Kimberly Rose Bennett, a PhD candidate in the Medical Engineering and Medical Physics (MEMP) program within the Harvard-MIT Program in Health Sciences and Technology (HST), has been selected by the Howard Hughes Medical Institute to be one of the 50 Gilliam Fellows for 2023. Bennett is the first HST student to receive this prestigious fellowship.
The Gilliam Fellows are outstanding doctoral students, chosen to recognize exceptional research in their respective scientific fields and their dedication to the advancement of a “more inclusive scientific ecosystem.” Bennett and her thesis advisers Paula Hammond, Institute Professor and MIT vice provost for faculty, and Joelle Straehla, a pediatric oncologist at Dana-Farber/Boston Children’s Cancer and Blood Disorders Center, will receive an annual award totaling $53,000 for up to three years.
As a Gilliam Fellow, Bennett will meet and network with other fellows and professors at the Howard Hughes Medical Institute (HHMI), which is based in Chevy Chase, Maryland. This talented group of students, who are expected to go on to become the next generation of influential scientists, will offer one another an invaluable support network throughout their years of graduate school. In addition, the program invests not only in the students, but in their advisors as well, in recognition of the important role they play in helping their advisees realize their full potential. Gilliam advisors therefore participate in a year-long course that includes interactive webinars and in-person workshops designed to teach advisors how to listen and engage across cultures. Together, Bennett and her advisors will also receive funds to support diversity and inclusion efforts at MIT.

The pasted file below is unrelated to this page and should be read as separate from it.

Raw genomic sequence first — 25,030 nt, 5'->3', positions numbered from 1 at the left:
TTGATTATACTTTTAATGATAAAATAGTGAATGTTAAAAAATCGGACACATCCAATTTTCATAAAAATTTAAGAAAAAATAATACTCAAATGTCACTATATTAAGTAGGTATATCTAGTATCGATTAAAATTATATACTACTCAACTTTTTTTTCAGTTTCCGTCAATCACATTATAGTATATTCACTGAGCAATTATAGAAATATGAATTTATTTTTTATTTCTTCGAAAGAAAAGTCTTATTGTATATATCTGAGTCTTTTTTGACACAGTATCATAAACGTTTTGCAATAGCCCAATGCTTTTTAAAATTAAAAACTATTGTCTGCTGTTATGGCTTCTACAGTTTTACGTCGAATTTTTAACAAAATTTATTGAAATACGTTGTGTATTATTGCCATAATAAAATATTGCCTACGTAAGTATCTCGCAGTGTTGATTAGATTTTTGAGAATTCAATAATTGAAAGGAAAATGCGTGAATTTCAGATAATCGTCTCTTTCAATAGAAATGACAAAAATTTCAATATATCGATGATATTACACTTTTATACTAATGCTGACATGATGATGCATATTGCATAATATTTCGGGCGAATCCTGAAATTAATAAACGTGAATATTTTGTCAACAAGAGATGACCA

Bennett, a first-generation honors graduate in bioengineering from the University of California at Riverside, and a first-generation Mexican-American, says she is the first in her family to attend and complete college. She grew up in Hesperia, California, a small desert town that Bennett describes as a “low-resource, medically underserved community” with few STEM opportunities for college prep, including "lacking science camps, physics or computer science classes, or extensive AP/IB [advanced placement/international baccalaureate] curriculum.”
Bennett recalls that as a child, her exposure to science was primarily through a TV show called “MythBusters” — a science entertainment program. When her mother suffered a bout with breast cancer, Bennett recalls this health challenge as a catalyst to see science as a way to change and improve lives, so that “families don’t have to watch a loved one struggle”.
While at UC Riverside, Bennett began to see how the intersection of health sciences and engineering was where she wanted to build a career — ultimately leading her to HST, a program within MIT's Institute for Medical Engineering and Science, or IMES. She now works in the Hammond Lab (chemical engineering) and the Straehla Lab (pediatric neuro-oncology) and says that working in the two labs allows her to approach research “from two different lenses.”